If you have known me for very long, you know that interesting things happen to me, whether intentionally or not. For instance, on a recent visit with Mother Goose in Fairyland, instead of the rose gardens along the west side of the river that she wanted me to tour, I somehow wound up in a turn-of-the-century building in a small western community called Rose Creek.
"Well, my goodness," a pleasant young woman said, looking up from her desk. "I didn't hear you come in! Do you have something to contribute to the Weekly?"
"The Weekly?" I asked.
"Yes, The Rose Creek Weekly newspaper. This is my office."
It wasn't easy trying to explain to her how I got there, but she was intrigued. Not too surprised, frankly, because it turns out there are some real time travelers who fade easily into the local landscape of Rose Creek. Imagine that!
"I see you are interested in railroads," I said, gesturing to a poster on her bulletin board. "Do trains go through here?"
"Oh, DO they! You wouldn't believe some of the characters who visit this place, intentionally or by accident, like you. A fellow named Thaddeus Gearbender has invented a train that moves amazingly fast, and with all the bells and whistles, so to speak."
And for about thirty minutes or so we had quite a conversation.
After we had spoken for a while, she said, "Let me write this down. You mean women DO actually get to vote in the future? Well, MelvaDean Stanton McAnary will be thrilled to hear THAT!"
"My father, I. M. Rose, who founded Rose Creek and my newspaper, would be, as well. He was a man before his time, a fervent believer in the advancement of social justice and women."
"I see some kind of Exposition is coming up in September," I said.
"Oh yes, our little town is having an Industrial Fair! Amazing tecnological advances, right here in Rose Creek, especially with Thaddeus's railroad transport; top of the line."
"Looks like somebody loves you, Ima Rose," I said, catching a glimpse of a picture tucked behind her head.
A look of sadness crossed her face and she leaned back in her chair.
"Yes, that was Joe. We had just become engaged when he decided to join Teddy Roosevelt's Rough Riders. I didn't want him to go but he felt he had to as a patriotic American." A tear fell as she said, "He died right after the Rough Riders took San Juan Hill."
"Oh, I am sorry. Looks like you were a Roosevelt supporter yoursef," I commented, nodding toward the political ad on the bulletin board next to what looked like a Gibson Girl calendar.
"Well, I WAS ...," she said, tapping her notepad. "Actually, I was quite bitter for a while, but Joe's brother Augustus helped me through it as we both mourned together. That was almost three years ago now and Augustus and I, well ...." She smiled. "Things are looking beter for me now!"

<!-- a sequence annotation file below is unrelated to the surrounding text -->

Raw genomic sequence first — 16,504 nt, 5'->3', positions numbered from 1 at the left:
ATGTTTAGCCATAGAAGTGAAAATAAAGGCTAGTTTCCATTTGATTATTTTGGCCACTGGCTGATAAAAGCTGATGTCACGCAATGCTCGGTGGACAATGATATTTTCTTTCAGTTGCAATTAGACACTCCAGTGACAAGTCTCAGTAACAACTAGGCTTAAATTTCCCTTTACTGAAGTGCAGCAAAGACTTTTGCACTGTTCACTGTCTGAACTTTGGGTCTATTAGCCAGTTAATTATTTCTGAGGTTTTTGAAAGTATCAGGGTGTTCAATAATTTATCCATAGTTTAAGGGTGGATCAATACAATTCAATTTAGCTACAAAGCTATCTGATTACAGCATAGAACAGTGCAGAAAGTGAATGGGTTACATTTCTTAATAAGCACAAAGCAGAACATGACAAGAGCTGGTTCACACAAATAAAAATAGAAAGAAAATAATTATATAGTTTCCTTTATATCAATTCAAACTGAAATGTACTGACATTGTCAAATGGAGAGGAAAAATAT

At this point, I felt the old familiar vibration and said, "Ima Rose, I'm very sorry, but I need to get home, back to my own time. My old friend and mentor Mother Goose somehow got me here accidentally, and I am very glad she did, but I can feel her calling me."
"Time travel is a wonderful thing," Ima Rose said, rising from her chair and shaking my hand. "I am so glad you came, Wanna, accidentally or not. You've told me some things my friends in Rose Creek will be glad to hear."
And with that, next thing I knew I was back in El Paso, reading The El Paso Times. Life is so interesting, isn't it? Especially when it catches you unexpectedly like that.
NOTES: Ima Rose was created for a special project on the Minidolls list, which is owned by Dana Burton. The theme for that project was Rose Creek, a small turn-of-the-century western community where, "Back in the days ... of Silk and Steam a new kind of traveler emerged. Men and women who combined technology and Victorian flourish, while time traveling from one point of interest to another, needed a place to call home."
In the course of that project, members of the list created dolls representing around 40 characters who resided in Rose Creek. (Thaddeus Gearbender, mentioned above, was a creation of Mysty Black.) As my part of the project, Dana Burton asked me if I could provide a newspaper, and I created The Rose Creek Weekly, where I commented on all the characters and their doings, which was great fun. Thus, it was natural that I created its publisher, along with another citizen, MelvaDean Stanton McAnary, a social reformer and crusader for women's rights.
At the time I created these two dolls, I was pressed for time because of my work on the newspaper, so I did not take pictures while making them. Basically, I followed the same processes as I have used for all my other dolls.